Our 6 Essential Shift-Sister Shortcuts
In this article, you will learn 6 different sets of Shift-Sister Shortcuts that every Investment Banker or Consultant should know.
If you are not entirely sure what a Shift-Sister Shortcut is and why they are important, read my article here.
When you are ready to test your Shift-Sister Shortcut skills, click play to take the quiz below.
To learn how to properly use all of the best PowerPoint shortcuts when building and editing your pitch books and presentations, see my PowerPoint Crash Course here.
Below are six sets of Shift-Sister Shortcuts, taken from the quiz video above, along with a brief explanation about what each one does.
For a full explanation of each one, plus a demo, I recommend watching the video above.
Shift-Sister Shortcut #1
In PowerPoint, selecting a set of objects and hitting Ctrl + G on your keyboard groups the objects together. This allows you to move those objects around as a single group, making your slides easier to work with.
The Shift-Sister Shortcut here, Ctrl + Shift + G does the opposite. It takes a group of objects and ungroups them back into the individual pieces that you can move, edit and format.
Since investment banking and consulting decks almost always have busy slides with lots of objects, knowing how to Group (Ctrl + G) and Ungroup (Ctrl + Shift + G) them is critical. That’s why this is a set of shortcuts every Investment Banker and Consultant should know.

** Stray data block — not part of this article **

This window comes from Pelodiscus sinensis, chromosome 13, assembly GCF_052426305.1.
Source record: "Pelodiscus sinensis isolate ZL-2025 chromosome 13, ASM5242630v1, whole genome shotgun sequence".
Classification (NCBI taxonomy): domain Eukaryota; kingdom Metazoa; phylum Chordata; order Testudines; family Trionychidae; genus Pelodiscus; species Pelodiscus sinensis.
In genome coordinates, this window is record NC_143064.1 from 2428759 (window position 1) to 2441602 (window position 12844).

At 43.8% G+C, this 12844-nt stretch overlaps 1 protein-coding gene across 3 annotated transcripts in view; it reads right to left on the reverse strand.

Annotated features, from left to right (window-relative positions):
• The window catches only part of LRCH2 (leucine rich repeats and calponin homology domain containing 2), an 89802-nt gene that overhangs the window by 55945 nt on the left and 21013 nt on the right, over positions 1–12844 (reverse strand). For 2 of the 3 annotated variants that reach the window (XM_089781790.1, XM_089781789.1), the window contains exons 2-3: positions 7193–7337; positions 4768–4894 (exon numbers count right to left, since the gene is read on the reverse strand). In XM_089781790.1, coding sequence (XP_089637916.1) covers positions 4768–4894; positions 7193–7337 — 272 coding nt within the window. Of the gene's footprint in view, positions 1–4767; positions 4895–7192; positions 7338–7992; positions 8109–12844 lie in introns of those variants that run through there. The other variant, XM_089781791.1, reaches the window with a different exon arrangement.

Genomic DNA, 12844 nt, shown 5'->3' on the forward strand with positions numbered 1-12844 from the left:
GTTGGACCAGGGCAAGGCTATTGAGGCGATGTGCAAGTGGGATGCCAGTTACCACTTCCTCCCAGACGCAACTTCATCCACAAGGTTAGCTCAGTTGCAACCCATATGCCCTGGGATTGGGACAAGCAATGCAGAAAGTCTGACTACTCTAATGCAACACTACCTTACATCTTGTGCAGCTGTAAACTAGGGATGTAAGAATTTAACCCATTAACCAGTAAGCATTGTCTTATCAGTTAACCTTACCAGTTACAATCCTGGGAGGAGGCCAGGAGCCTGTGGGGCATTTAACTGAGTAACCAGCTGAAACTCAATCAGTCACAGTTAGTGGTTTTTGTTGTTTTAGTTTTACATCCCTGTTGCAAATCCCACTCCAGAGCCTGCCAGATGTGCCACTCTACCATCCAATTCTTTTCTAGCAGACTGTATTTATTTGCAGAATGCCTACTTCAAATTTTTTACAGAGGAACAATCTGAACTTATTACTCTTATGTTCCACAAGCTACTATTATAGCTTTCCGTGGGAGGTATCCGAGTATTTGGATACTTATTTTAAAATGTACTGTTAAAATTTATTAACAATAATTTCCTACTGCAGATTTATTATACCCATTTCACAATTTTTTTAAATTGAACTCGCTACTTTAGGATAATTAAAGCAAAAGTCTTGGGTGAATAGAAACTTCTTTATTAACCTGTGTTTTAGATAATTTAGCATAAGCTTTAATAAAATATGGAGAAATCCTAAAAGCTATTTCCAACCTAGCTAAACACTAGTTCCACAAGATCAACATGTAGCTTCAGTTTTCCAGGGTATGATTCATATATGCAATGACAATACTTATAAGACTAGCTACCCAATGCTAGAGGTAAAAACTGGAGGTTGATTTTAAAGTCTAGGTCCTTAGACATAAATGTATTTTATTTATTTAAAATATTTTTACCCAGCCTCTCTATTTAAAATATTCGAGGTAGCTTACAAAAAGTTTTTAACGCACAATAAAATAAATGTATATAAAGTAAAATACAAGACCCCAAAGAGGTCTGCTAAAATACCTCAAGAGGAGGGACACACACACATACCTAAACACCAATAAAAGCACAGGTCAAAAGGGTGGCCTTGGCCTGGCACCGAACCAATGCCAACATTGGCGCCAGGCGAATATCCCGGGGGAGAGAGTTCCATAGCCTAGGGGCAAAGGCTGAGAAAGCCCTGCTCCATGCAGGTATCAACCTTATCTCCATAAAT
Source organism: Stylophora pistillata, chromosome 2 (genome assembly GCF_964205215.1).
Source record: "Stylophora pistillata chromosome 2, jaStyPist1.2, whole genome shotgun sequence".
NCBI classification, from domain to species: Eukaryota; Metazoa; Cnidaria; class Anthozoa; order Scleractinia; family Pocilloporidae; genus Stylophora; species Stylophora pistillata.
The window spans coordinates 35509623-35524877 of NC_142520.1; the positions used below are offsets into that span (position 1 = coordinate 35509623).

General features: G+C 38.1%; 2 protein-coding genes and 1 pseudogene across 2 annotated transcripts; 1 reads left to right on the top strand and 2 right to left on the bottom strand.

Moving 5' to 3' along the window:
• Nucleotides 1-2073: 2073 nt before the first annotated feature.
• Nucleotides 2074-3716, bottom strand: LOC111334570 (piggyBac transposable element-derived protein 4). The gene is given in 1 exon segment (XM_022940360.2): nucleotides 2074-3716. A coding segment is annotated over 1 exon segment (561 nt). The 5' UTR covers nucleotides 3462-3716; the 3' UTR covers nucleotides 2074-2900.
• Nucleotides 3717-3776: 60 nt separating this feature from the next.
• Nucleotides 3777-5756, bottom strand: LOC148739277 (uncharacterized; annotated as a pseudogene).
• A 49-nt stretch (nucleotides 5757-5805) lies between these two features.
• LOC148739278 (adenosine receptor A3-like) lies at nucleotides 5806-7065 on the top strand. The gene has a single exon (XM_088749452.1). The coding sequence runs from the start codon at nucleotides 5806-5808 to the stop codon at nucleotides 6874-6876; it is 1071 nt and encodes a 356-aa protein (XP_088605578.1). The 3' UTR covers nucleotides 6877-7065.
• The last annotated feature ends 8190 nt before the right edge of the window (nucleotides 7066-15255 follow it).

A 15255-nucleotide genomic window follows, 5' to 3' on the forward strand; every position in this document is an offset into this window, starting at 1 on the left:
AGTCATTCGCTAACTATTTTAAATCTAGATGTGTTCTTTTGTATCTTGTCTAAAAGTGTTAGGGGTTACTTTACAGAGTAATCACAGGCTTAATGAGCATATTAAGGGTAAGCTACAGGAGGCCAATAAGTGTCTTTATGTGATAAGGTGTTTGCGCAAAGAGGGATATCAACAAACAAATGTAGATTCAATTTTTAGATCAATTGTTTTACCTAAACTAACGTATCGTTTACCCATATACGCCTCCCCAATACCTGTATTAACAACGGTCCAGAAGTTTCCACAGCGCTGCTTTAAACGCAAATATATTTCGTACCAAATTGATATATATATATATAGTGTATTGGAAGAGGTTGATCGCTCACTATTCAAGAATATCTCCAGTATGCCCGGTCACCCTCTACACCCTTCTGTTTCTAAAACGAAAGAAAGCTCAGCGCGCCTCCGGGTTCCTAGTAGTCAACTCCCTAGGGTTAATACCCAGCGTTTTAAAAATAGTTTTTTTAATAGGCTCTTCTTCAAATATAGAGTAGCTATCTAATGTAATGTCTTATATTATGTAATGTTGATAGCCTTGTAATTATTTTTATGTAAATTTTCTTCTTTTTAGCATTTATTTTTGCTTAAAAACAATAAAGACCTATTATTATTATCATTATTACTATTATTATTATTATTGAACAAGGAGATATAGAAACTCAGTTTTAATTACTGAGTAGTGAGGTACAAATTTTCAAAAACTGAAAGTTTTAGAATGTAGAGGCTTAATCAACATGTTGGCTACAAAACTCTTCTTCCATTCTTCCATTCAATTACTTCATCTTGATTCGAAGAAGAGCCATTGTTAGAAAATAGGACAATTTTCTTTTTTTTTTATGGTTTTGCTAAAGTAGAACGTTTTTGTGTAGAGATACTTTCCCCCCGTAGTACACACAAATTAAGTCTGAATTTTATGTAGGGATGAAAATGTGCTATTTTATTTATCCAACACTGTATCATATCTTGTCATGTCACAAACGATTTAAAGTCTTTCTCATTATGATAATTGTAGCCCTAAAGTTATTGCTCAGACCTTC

Shift-Sister Shortcuts #2
Selecting an object in PowerPoint and hitting Ctrl + D duplicates the object. Right off the bat, this is twice as fast as using the Copy (Ctrl + C) and Paste (Ctrl + V) shortcuts, as it is two key strokes instead of four.
The Shift-Sister Shortcut to the duplicate command, Ctrl + Shift + D, extends the base shortcut further as it duplicates the slide that you are working on.
This shortcut allows you to quickly create a copy of your slide so that you can try a different layout without messing up the original slide you were working on.
Duplicating your slide layout to try something new is 100 times safer than changing your layout and then expecting that you can hit Ctrl + Z enough times to get back to your original.
In my PowerPoint Crash Course, I discuss in depth how this is your insurance policy against losing your work when you use it properly. Since you will ALWAYS be creating new iterations of your slides as you build your presentation, this is a critical shortcut for every Investment Banker and Consultant to know.
Shift-Sister Shortcuts #3
This set of Shift-Sister Shortcuts controls how much screen real estate you have to work with in PowerPoint.
Ctrl + F1 collapses the Ribbon at the top of your screen, leaving you with only the Ribbon tab names at the top and your QAT (which you will learn all about later in this course).
To un-collapse your Ribbon, simply hit Ctrl + F1 on your keyboard a second time.
Ctrl + Shift + F1 not only hides your entire Ribbon, but it also hides the commands and options at the bottom of your screen.